I’ve learned that being a therapist is a bit like being an improvisational actor: we need to have a sense of what the situation calls for and adapt our lines on the spot. So while some clients respond to more heart-centered interventions, other clients respond better to play and humor, which engage the emotional brain, too. For me, getting comfortable using play, irreverence, and humor to spur clients into change was more challenging than delivering heart-centered interventions with more emotional expression. However, I began the process gradually by asking a few clients whether they wanted to try something new in our sessions. If they agreed, I invited them to “get into character” with me. It seemed risky at first, but my clients enjoyed being jocular and engaging in lighthearted role-play to work through difficult emotions. This newly spirited way of doing therapy inspired positive changes, not only for my clients, but also for me. Instead of leaving my office feeling drained and discouraged, as I often had before, I’d leave feeling energized and uplifted.
Michael is a good example of a client who responded positively to my being more playful in our sessions. We’d been working together for a while on his struggles with alcoholism and a debilitating phobia of driving over bridges. Unfortunately, this phobia had shrunk his world, since our town is nicknamed Bridge City and you can hardly go anywhere without driving over a lake or the Tennessee River.
In our sessions, Michael often wore a mask of arrogance and loved to distract me with sarcastic comments anytime we got close to exploring his inner terror and pain. One day, he started by saying, “Ah, I see you’re wearing new boots today. Is that what you do with the money from our sessions? Or are you wearing those because you think you’re going to kick my butt today with some psychomumbo jumbo?”
To motivate Michael, I realized we had to play and have some fun so he didn’t feel threatened. I knew that playing would help my own emotional brain avoid feeling threatened by his unnerving comments. So I laughed and replied, “Yeah. I’ve got a challenge for you. I know you want to test me to see if I know what I’m doing and if this therapy thing has been worth your money. I think you’re ready to cross a few small bridges on foot between now and our next session. You can start out with the little footbridge that crosses the creek in the park a couple of blocks from my office. I’ll even meet you there in my kick-ass boots, if you like.”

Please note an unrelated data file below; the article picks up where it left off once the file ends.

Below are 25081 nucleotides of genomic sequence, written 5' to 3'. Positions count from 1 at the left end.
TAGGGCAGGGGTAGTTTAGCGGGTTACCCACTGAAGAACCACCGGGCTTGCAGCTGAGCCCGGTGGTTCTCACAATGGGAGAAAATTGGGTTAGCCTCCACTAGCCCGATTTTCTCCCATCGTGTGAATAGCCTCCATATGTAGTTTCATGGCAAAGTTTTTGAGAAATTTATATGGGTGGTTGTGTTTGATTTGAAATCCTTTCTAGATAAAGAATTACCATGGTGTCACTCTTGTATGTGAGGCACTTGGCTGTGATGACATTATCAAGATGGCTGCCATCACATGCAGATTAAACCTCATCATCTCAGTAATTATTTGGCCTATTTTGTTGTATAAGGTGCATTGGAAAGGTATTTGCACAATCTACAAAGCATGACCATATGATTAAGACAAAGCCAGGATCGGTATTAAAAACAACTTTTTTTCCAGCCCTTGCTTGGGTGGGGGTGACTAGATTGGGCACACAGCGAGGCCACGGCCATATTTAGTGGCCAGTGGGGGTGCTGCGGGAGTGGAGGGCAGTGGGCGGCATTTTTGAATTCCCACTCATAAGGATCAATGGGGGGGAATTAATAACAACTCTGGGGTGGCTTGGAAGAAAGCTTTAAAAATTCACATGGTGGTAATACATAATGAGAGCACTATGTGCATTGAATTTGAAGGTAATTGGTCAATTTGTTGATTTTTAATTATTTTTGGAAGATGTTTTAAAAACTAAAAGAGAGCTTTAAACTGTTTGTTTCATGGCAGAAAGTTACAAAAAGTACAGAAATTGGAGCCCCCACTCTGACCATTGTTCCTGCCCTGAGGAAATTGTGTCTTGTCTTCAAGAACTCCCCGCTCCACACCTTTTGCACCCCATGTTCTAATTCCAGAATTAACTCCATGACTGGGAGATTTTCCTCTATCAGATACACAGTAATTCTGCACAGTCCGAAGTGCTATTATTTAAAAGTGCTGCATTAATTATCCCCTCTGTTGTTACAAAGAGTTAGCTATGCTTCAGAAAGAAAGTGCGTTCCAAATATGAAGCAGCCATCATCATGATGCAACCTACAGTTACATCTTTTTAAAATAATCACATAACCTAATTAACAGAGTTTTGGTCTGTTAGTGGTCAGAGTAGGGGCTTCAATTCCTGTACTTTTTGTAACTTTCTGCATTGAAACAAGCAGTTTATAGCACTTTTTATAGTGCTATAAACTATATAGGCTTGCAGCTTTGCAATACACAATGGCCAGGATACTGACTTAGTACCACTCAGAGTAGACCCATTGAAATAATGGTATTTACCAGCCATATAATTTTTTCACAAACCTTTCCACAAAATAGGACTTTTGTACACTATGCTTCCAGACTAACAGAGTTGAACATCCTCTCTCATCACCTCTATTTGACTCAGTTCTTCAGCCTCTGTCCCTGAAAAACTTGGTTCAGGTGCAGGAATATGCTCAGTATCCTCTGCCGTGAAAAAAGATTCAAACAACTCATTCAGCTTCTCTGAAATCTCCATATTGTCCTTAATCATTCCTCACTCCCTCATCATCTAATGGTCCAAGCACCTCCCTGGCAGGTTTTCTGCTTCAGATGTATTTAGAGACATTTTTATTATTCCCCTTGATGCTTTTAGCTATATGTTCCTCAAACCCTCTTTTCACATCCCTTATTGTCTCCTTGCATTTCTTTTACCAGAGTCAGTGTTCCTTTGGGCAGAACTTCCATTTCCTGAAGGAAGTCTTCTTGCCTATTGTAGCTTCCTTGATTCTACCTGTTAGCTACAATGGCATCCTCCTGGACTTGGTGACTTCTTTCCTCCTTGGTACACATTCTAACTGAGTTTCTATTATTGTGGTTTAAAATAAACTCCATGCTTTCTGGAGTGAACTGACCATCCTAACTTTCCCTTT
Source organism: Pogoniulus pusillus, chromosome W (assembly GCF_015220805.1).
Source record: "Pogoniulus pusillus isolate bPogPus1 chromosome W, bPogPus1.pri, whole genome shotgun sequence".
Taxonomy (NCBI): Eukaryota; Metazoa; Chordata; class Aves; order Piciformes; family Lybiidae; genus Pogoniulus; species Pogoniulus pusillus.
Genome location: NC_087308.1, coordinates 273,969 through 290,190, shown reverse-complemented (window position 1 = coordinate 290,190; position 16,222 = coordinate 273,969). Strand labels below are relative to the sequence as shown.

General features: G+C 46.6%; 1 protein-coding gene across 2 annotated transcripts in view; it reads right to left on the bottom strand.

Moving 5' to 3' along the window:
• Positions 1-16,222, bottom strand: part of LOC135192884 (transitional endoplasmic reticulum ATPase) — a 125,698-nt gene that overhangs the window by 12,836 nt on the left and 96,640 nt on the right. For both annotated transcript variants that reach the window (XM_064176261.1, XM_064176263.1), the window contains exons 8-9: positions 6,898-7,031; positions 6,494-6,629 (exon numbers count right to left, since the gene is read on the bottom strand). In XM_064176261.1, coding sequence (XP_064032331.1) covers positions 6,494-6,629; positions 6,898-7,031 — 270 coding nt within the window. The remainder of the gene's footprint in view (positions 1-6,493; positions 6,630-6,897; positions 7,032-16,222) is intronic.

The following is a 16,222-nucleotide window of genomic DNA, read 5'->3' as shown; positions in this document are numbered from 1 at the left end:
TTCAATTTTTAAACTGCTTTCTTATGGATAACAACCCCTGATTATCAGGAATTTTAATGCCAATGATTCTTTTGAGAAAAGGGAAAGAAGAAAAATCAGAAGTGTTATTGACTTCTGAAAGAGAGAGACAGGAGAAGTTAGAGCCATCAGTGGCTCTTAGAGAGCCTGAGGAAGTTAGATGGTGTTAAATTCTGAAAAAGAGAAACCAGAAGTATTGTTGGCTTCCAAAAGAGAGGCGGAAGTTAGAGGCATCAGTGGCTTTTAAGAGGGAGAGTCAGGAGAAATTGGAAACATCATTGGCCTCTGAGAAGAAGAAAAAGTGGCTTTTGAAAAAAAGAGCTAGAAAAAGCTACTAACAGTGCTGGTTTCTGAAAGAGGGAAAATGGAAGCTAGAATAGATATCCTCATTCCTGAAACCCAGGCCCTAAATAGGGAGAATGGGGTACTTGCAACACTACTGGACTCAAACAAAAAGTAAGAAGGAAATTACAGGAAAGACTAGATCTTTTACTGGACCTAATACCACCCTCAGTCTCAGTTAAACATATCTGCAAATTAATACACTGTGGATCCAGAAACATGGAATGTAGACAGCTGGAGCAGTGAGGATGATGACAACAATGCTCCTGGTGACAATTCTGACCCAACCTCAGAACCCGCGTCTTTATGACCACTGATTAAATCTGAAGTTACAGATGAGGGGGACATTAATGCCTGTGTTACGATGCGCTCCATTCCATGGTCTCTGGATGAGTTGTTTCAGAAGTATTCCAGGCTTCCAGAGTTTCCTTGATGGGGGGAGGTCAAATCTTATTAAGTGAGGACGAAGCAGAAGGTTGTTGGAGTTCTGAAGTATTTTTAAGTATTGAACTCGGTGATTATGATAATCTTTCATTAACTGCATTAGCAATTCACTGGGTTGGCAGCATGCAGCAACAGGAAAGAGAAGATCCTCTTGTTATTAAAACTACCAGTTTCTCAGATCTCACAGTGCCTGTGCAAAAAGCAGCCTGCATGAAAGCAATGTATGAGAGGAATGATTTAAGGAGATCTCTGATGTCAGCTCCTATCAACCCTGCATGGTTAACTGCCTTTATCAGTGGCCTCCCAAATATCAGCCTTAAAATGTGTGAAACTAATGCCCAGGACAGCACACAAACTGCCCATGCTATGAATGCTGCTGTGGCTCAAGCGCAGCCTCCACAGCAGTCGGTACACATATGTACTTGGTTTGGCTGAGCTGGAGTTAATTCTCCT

He laughed and said in a mocking voice, “No, Miss Courtney, I don’t need you to hold my hand. I can do it all by my wittle self.”
Then I teased him and said, “I know you can do it, but I bet you won’t.”
“I’ll bet I will,” he responded, smiling. “I’ll take a picture on my phone to prove it to you, Miss Smarty Pants.”
I shook my head. “I don’t believe it. I bet you $50 you won’t do it.”
“You’re on, lady,” he said, shaking his fist at me. “If I do it, you’ll give me $50 off this session?”
I nodded and said, “Yes, sir, I will. But I don’t have to worry about it because you’re so stubborn I know you won’t do it.”
He leapt from the sofa. “Well, I’ll go do it right now and show you! I want my $50!” With that he drove right over to the park, marched across the bridge, and texted me a picture of him standing on the other side with his tongue sticking out.
He returned to my office within 25 minutes, grinning from ear to ear. Since we still had a few minutes left in his session, I invited him to sit down and handed him $50. As he reached out to take the money, his hands were trembling and his face was flushed. He gave me a brief hug and began to cry. “Thank you,” he said. “You got me all caught up in that. It’s just now hitting me what I did. I really did it! I can do this.”